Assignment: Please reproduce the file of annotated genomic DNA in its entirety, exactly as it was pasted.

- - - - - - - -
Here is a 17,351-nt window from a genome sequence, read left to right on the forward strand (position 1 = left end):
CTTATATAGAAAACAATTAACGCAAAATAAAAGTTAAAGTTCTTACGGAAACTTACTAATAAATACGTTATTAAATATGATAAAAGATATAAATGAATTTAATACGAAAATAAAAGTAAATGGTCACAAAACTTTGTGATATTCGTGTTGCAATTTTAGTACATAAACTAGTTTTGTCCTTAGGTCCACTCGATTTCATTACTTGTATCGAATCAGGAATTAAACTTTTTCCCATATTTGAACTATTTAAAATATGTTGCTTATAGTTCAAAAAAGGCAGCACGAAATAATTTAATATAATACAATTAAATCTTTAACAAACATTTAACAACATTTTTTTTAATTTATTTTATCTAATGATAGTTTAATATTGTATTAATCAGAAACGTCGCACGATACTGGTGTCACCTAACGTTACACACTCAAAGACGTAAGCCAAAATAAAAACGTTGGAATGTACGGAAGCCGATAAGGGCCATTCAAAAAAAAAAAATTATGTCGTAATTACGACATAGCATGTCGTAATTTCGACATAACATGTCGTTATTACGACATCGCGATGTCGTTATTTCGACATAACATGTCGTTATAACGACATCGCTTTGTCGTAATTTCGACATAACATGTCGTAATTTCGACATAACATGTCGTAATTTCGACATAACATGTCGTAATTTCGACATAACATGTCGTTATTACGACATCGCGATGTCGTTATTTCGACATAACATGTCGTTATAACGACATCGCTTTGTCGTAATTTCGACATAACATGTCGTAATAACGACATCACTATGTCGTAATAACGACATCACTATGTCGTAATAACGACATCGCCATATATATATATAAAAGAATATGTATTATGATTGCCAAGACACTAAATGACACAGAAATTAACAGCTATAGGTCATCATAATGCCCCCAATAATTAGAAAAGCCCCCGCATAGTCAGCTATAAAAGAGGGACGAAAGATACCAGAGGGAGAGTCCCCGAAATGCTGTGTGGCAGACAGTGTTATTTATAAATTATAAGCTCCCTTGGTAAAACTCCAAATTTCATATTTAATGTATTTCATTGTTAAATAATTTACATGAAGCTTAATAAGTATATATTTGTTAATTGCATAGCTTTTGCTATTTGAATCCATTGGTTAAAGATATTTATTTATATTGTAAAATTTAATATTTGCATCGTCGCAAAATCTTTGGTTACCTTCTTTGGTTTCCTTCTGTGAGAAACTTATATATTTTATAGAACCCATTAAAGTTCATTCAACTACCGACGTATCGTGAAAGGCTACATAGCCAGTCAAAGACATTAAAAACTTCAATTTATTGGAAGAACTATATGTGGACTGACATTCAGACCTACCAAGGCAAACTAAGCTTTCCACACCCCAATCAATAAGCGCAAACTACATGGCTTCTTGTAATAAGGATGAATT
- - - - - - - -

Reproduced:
Here is a 17,351-nt window from a genome sequence, read left to right on the forward strand (position 1 = left end):
CTTATATAGAAAACAATTAACGCAAAATAAAAGTTAAAGTTCTTACGGAAACTTACTAATAAATACGTTATTAAATATGATAAAAGATATAAATGAATTTAATACGAAAATAAAAGTAAATGGTCACAAAACTTTGTGATATTCGTGTTGCAATTTTAGTACATAAACTAGTTTTGTCCTTAGGTCCACTCGATTTCATTACTTGTATCGAATCAGGAATTAAACTTTTTCCCATATTTGAACTATTTAAAATATGTTGCTTATAGTTCAAAAAAGGCAGCACGAAATAATTTAATATAATACAATTAAATCTTTAACAAACATTTAACAACATTTTTTTTAATTTATTTTATCTAATGATAGTTTAATATTGTATTAATCAGAAACGTCGCACGATACTGGTGTCACCTAACGTTACACACTCAAAGACGTAAGCCAAAATAAAAACGTTGGAATGTACGGAAGCCGATAAGGGCCATTCAAAAAAAAAAAATTATGTCGTAATTACGACATAGCATGTCGTAATTTCGACATAACATGTCGTTATTACGACATCGCGATGTCGTTATTTCGACATAACATGTCGTTATAACGACATCGCTTTGTCGTAATTTCGACATAACATGTCGTAATTTCGACATAACATGTCGTAATTTCGACATAACATGTCGTAATTTCGACATAACATGTCGTTATTACGACATCGCGATGTCGTTATTTCGACATAACATGTCGTTATAACGACATCGCTTTGTCGTAATTTCGACATAACATGTCGTAATAACGACATCACTATGTCGTAATAACGACATCACTATGTCGTAATAACGACATCGCCATATATATATATAAAAGAATATGTATTATGATTGCCAAGACACTAAATGACACAGAAATTAACAGCTATAGGTCATCATAATGCCCCCAATAATTAGAAAAGCCCCCGCATAGTCAGCTATAAAAGAGGGACGAAAGATACCAGAGGGAGAGTCCCCGAAATGCTGTGTGGCAGACAGTGTTATTTATAAATTATAAGCTCCCTTGGTAAAACTCCAAATTTCATATTTAATGTATTTCATTGTTAAATAATTTACATGAAGCTTAATAAGTATATATTTGTTAATTGCATAGCTTTTGCTATTTGAATCCATTGGTTAAAGATATTTATTTATATTGTAAAATTTAATATTTGCATCGTCGCAAAATCTTTGGTTACCTTCTTTGGTTTCCTTCTGTGAGAAACTTATATATTTTATAGAACCCATTAAAGTTCATTCAACTACCGACGTATCGTGAAAGGCTACATAGCCAGTCAAAGACATTAAAAACTTCAATTTATTGGAAGAACTATATGTGGACTGACATTCAGACCTACCAAGGCAAACTAAGCTTTCCACACCCCAATCAATAAGCGCAAACTACATGGCTTCTTGTAATAAGGATGAATT